Jan 24

Tending to Your Tender Tendons

achilles_tendon_ruptureA bit of a tongue twister! An alliteration making it difficult to speak. But what do tongue twisters have to do with your tendons? Well, just like a tongue twister, which repetitively uses the same type of sound to make it difficult to speak, tendonitis is caused by repetitively using the same motion which eventually makes this motion difficult to complete.

In a case of Achilles tendonitis for example; (tendon being a flexible cord of strong fibrous collagen tissue attaching muscle to bone) the Achilles tendon is the thickest and strongest tendon in the body and it connects the muscles of the calf to the heel. When we contract our calves it pulls on the Achilles tendon which pushes the foot downward. This is what allows us to stand on our toes. It plays a role in walking, running and even jumping. Tendonitis commonly occurs by repetitive movement of a muscle which in turn causes inflammation at the tendon. A sport like volleyball, constantly jumping up to spike or block a ball can lead to aggravation and inflammation of the Achilles tendon.

How do we recognize and tend to these tender tendons? Tendonitis symptoms include; pain, tenderness, and swelling. Symptoms will develop gradually. You may only experience pain at the end of activity at first, but then you’ll notice it becoming painful at the beginning, diminishing throughout activity, only to return again at the end. If the tendonitis becomes severe enough you will experience pain at all times. As with any injury, visiting your doctor is a good place to start. He/she may be able to provide you with something for the pain and inflammation. As for aiding in the healing process, making daily activities functional, and preventing further injury, there is plenty alternative care that can be provided by your Massage and Physiotherapists.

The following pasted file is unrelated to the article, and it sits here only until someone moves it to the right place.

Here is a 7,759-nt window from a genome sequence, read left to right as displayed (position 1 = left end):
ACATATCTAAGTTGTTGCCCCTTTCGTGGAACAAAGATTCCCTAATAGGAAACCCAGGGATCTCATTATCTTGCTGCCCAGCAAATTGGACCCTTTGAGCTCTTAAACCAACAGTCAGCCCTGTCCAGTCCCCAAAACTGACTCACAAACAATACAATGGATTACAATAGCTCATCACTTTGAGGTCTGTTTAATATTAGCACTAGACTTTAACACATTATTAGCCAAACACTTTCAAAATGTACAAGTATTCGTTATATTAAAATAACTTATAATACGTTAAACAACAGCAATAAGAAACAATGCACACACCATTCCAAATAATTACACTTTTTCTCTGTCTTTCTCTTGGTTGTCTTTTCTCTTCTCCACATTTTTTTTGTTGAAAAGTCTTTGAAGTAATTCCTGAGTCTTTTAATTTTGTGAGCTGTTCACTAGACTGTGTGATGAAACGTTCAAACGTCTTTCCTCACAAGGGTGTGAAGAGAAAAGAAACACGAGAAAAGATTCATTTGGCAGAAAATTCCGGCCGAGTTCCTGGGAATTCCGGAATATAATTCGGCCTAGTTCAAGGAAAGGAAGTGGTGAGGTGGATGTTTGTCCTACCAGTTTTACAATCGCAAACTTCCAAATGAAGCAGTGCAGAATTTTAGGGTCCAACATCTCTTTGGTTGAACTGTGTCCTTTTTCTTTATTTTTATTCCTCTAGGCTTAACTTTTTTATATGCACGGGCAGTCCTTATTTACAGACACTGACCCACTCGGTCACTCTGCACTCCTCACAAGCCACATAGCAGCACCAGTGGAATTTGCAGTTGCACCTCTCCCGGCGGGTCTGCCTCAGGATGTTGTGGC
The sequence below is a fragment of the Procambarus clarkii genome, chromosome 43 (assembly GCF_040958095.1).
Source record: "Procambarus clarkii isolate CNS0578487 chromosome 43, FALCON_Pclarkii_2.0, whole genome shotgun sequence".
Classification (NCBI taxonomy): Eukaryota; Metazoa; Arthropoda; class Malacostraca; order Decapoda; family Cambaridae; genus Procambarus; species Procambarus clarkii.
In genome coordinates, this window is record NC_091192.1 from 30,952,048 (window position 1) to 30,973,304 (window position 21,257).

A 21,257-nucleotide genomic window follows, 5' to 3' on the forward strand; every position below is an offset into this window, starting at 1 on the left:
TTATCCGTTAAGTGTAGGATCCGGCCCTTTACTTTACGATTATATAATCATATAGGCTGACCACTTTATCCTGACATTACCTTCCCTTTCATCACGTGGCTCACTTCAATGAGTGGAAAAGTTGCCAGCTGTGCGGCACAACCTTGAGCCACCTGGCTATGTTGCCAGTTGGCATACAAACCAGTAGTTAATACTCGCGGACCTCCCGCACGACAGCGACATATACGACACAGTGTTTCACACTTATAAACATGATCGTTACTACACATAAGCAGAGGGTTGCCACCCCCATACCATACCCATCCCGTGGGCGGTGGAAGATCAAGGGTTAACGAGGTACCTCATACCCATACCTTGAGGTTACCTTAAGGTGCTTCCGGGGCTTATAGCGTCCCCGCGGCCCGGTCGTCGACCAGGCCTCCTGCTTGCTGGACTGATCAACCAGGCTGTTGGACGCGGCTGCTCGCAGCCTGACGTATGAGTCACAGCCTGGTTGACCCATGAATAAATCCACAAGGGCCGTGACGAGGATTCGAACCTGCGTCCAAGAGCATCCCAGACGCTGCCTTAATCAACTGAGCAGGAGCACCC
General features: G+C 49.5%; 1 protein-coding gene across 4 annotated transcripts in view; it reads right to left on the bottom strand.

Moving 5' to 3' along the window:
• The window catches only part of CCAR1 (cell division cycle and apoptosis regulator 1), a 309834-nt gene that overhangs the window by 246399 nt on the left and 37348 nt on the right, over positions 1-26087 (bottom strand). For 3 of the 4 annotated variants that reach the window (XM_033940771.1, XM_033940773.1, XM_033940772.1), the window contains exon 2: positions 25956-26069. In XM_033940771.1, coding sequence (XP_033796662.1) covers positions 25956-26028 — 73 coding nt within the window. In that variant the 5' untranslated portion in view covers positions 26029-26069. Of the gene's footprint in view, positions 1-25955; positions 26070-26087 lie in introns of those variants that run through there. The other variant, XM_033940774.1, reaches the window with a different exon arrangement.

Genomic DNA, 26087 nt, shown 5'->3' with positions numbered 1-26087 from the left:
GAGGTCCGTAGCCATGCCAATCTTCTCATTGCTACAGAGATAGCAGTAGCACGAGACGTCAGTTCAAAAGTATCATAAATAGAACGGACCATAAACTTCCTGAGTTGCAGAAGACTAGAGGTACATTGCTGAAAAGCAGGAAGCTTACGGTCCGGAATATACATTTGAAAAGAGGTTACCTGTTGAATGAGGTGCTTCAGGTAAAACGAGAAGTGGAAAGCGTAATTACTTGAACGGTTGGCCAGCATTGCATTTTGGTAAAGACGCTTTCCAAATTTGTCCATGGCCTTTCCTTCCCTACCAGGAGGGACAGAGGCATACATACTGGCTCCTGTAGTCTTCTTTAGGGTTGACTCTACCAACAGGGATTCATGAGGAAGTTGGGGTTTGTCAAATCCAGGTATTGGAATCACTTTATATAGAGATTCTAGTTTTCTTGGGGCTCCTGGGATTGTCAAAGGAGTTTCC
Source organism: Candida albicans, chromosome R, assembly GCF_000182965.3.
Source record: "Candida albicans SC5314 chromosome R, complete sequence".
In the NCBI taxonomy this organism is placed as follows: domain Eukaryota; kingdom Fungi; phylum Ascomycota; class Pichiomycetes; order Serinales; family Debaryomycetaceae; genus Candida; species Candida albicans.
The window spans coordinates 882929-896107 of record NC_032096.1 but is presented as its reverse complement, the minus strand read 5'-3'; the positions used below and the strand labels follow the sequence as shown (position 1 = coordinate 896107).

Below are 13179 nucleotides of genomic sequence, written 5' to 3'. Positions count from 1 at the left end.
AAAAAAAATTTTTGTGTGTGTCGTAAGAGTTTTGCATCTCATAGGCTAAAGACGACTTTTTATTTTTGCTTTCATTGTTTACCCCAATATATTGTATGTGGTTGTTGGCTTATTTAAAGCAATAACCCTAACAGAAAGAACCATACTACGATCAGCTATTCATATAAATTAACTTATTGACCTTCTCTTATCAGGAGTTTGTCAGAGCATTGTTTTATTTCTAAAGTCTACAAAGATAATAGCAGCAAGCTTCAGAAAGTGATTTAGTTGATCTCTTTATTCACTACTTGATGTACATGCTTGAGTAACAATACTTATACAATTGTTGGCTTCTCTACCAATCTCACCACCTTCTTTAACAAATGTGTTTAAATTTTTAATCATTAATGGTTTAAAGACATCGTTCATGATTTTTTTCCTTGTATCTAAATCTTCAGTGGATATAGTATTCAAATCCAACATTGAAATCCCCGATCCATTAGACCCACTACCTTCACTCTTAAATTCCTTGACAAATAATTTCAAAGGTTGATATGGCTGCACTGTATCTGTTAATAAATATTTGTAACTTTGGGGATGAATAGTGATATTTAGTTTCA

Massage Therapy proves to be very effective in treating tendonitis. Once again, in Achilles tendonitis for example, friction techniques can be applied to the tendon to stimulate the production of collagen in the damaged tissue, therefore aiding in healing. Trigger points in the calf muscle can be relieved using ischemic compressions and deep muscle stripping. This will decrease the tension being placed on the tendon and in turn relieve pain. Soft Tissue Release (STR), a treatment technique where a pressure is exerted on the muscle or tendon during movement to bestow a stretch or lengthening of that muscle or tendon can be effectively applied in all stages of healing to help promote tissue health and healing.

Since tendonitis is most commonly caused by repetitive movements (it can also develop after a serious injury), it takes time and gradually becomes more severe and more painful. Your massage therapist can identify when a particular muscle is being overused and can provide you with a preventative treatment and advice to minimize your chances of acquiring this condition.

For further information regarding tendonitis and what you can do to tend to this tender condition call, come in, or book an appointment with Balance Physiotherapy. Our staff is looking forward to helping heal hexed hellers!
– Nicole van Zutphen, RMT

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For more information about our services, see our website at: www.findyourbalance.ca